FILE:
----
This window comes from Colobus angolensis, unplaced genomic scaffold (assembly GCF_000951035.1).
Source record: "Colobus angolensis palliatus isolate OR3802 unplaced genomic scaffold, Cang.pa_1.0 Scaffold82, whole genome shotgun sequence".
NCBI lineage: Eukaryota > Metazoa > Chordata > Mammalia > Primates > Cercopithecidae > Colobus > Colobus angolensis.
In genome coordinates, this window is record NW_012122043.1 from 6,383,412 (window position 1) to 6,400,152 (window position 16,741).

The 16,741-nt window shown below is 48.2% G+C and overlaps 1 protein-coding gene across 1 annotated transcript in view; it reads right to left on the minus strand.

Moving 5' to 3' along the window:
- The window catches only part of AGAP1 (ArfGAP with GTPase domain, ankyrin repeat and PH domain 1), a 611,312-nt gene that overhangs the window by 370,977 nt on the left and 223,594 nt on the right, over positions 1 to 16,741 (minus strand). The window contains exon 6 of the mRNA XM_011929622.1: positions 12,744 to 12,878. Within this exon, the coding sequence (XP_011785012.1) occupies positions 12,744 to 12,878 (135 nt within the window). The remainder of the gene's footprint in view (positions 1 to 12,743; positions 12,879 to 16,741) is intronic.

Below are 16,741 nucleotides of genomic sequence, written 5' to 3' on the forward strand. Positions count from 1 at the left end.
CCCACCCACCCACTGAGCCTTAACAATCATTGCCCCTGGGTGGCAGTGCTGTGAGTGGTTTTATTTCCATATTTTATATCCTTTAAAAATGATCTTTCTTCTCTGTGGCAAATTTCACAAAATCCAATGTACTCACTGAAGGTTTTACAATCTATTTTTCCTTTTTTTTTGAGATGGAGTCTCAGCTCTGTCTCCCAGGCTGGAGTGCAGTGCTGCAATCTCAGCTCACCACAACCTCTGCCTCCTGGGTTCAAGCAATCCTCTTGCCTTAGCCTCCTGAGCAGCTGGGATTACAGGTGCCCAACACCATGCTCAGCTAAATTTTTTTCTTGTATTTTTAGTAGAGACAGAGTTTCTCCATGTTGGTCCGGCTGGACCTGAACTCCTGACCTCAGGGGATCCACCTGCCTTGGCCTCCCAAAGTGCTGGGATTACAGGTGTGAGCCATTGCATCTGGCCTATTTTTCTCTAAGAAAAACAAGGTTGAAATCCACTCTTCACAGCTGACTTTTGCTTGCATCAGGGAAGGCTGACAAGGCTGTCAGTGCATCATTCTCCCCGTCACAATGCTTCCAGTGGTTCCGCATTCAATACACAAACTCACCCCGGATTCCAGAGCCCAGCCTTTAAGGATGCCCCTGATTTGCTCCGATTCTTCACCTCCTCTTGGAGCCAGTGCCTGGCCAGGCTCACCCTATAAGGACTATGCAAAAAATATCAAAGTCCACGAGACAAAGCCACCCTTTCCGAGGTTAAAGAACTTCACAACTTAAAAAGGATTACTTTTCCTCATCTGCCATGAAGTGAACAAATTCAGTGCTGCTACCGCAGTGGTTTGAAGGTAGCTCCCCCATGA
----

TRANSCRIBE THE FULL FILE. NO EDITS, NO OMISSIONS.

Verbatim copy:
This window comes from Colobus angolensis, unplaced genomic scaffold (assembly GCF_000951035.1).
Source record: "Colobus angolensis palliatus isolate OR3802 unplaced genomic scaffold, Cang.pa_1.0 Scaffold82, whole genome shotgun sequence".
NCBI lineage: Eukaryota > Metazoa > Chordata > Mammalia > Primates > Cercopithecidae > Colobus > Colobus angolensis.
In genome coordinates, this window is record NW_012122043.1 from 6,383,412 (window position 1) to 6,400,152 (window position 16,741).

The 16,741-nt window shown below is 48.2% G+C and overlaps 1 protein-coding gene across 1 annotated transcript in view; it reads right to left on the minus strand.

Moving 5' to 3' along the window:
- The window catches only part of AGAP1 (ArfGAP with GTPase domain, ankyrin repeat and PH domain 1), a 611,312-nt gene that overhangs the window by 370,977 nt on the left and 223,594 nt on the right, over positions 1 to 16,741 (minus strand). The window contains exon 6 of the mRNA XM_011929622.1: positions 12,744 to 12,878. Within this exon, the coding sequence (XP_011785012.1) occupies positions 12,744 to 12,878 (135 nt within the window). The remainder of the gene's footprint in view (positions 1 to 12,743; positions 12,879 to 16,741) is intronic.

Below are 16,741 nucleotides of genomic sequence, written 5' to 3' on the forward strand. Positions count from 1 at the left end.
CCCACCCACCCACTGAGCCTTAACAATCATTGCCCCTGGGTGGCAGTGCTGTGAGTGGTTTTATTTCCATATTTTATATCCTTTAAAAATGATCTTTCTTCTCTGTGGCAAATTTCACAAAATCCAATGTACTCACTGAAGGTTTTACAATCTATTTTTCCTTTTTTTTTGAGATGGAGTCTCAGCTCTGTCTCCCAGGCTGGAGTGCAGTGCTGCAATCTCAGCTCACCACAACCTCTGCCTCCTGGGTTCAAGCAATCCTCTTGCCTTAGCCTCCTGAGCAGCTGGGATTACAGGTGCCCAACACCATGCTCAGCTAAATTTTTTTCTTGTATTTTTAGTAGAGACAGAGTTTCTCCATGTTGGTCCGGCTGGACCTGAACTCCTGACCTCAGGGGATCCACCTGCCTTGGCCTCCCAAAGTGCTGGGATTACAGGTGTGAGCCATTGCATCTGGCCTATTTTTCTCTAAGAAAAACAAGGTTGAAATCCACTCTTCACAGCTGACTTTTGCTTGCATCAGGGAAGGCTGACAAGGCTGTCAGTGCATCATTCTCCCCGTCACAATGCTTCCAGTGGTTCCGCATTCAATACACAAACTCACCCCGGATTCCAGAGCCCAGCCTTTAAGGATGCCCCTGATTTGCTCCGATTCTTCACCTCCTCTTGGAGCCAGTGCCTGGCCAGGCTCACCCTATAAGGACTATGCAAAAAATATCAAAGTCCACGAGACAAAGCCACCCTTTCCGAGGTTAAAGAACTTCACAACTTAAAAAGGATTACTTTTCCTCATCTGCCATGAAGTGAACAAATTCAGTGCTGCTACCGCAGTGGTTTGAAGGTAGCTCCCCCATGA